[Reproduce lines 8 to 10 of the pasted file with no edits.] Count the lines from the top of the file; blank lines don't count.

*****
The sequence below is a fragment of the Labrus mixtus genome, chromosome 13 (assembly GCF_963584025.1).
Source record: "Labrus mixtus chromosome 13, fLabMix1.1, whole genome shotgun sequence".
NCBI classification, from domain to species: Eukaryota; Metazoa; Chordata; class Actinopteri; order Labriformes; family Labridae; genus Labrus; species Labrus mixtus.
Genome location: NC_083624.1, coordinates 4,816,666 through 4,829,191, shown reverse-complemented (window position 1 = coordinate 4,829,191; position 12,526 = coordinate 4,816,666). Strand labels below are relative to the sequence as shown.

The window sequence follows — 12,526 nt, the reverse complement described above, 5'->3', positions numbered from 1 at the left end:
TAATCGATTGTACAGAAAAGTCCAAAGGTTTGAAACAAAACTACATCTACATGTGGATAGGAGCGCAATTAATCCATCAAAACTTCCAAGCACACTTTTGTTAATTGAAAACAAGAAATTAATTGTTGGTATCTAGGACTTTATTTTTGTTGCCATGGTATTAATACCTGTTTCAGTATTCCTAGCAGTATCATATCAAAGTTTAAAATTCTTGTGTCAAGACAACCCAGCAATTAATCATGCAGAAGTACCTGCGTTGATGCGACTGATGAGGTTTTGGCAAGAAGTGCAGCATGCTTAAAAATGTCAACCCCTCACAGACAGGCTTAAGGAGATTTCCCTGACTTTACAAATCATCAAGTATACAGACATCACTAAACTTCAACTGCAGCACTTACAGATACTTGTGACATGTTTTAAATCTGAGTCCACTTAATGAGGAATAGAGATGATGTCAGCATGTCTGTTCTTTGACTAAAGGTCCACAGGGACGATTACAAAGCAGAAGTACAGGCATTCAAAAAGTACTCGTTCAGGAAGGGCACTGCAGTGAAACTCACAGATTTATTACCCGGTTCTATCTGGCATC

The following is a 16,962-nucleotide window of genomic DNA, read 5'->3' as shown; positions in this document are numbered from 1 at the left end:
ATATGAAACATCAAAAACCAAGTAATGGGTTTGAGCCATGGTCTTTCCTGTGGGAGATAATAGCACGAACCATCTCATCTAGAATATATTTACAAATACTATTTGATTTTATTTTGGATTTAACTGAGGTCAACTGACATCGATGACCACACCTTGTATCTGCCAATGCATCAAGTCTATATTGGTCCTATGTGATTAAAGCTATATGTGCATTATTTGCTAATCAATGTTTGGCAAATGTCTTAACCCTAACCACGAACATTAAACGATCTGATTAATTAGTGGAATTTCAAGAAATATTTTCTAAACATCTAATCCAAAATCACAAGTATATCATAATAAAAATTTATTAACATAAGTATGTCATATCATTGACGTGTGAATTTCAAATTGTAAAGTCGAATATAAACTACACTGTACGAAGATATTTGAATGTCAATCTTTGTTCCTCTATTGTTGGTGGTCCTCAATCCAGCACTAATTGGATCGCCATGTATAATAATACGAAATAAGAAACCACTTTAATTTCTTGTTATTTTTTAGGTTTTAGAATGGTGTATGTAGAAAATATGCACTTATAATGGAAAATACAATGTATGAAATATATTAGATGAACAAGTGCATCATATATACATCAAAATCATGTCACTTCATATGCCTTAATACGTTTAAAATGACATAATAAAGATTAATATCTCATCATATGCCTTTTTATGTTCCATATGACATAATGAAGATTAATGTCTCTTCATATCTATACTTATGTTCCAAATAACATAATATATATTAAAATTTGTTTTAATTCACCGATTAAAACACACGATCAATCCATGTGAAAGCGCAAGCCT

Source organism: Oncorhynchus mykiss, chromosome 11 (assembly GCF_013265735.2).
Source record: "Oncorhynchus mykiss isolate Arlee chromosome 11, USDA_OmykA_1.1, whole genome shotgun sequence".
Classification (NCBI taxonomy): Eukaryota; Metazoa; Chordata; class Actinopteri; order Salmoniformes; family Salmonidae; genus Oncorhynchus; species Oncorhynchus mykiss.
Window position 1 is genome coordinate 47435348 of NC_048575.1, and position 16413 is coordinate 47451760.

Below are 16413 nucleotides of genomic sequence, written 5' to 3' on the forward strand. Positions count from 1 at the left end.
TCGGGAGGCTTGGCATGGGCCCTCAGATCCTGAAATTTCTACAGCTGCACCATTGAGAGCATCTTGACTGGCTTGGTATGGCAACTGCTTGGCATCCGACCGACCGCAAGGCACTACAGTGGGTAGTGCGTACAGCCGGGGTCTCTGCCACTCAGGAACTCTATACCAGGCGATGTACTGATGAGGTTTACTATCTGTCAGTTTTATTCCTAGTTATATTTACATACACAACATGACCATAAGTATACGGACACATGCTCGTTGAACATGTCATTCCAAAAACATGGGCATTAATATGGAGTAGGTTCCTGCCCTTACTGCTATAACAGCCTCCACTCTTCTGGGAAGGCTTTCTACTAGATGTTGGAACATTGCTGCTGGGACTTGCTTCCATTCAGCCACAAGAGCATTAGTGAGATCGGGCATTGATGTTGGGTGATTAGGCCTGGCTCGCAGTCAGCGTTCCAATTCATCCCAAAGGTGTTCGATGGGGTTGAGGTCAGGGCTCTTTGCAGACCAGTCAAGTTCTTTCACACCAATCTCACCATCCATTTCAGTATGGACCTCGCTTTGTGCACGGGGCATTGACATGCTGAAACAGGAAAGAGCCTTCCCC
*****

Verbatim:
ATATGAAACATCAAAAACCAAGTAATGGGTTTGAGCCATGGTCTTTCCTGTGGGAGATAATAGCACGAACCATCTCATCTAGAATATATTTACAAATACTATTTGATTTTATTTTGGATTTAACTGAGGTCAACTGACATCGATGACCACACCTTGTATCTGCCAATGCATCAAGTCTATATTGGTCCTATGTGATTAAAGCTATATGTGCATTATTTGCTAATCAATGTTTGGCAAATGTCTTAACCCTAACCACGAACATTAAACGATCTGATTAATTAGTGGAATTTCAAGAAATATTTTCTAAACATCTAATCCAAAATCACAAGTATATCATAATAAAAATTTATTAACATAAGTATGTCATATCATTGACGTGTGAATTTCAAATTGTAAAGTCGAATATAAACTACACTGTACGAAGATATTTGAATGTCAATCTTTGTTCCTCTATTGTTGGTGGTCCTCAATCCAGCACTAATTGGATCGCCATGTATAATAATACGAAATAAGAAACCACTTTAATTTCTTGTTATTTTTTAGGTTTTAGAATGGTGTATGTAGAAAATATGCACTTATAATGGAAAATACAATGTATGAAATATATTAGATGAACAAGTGCATCATATATACATCAAAATCATGTCACTTCATATGCCTTAATACGTTTAAAATGACATAATAAAGATTAATATCTCATCATATGCCTTTTTATGTTCCATATGACATAATGAAGATTAATGTCTCTTCATATCTATACTTATGTTCCAAATAACATAATATATATTAAAATTTGTTTTAATTCACCGATTAAAACACACGATCAATCCATGTGAAAGCGCAAGCCT

Source organism: Oncorhynchus mykiss, chromosome 11 (assembly GCF_013265735.2).
Source record: "Oncorhynchus mykiss isolate Arlee chromosome 11, USDA_OmykA_1.1, whole genome shotgun sequence".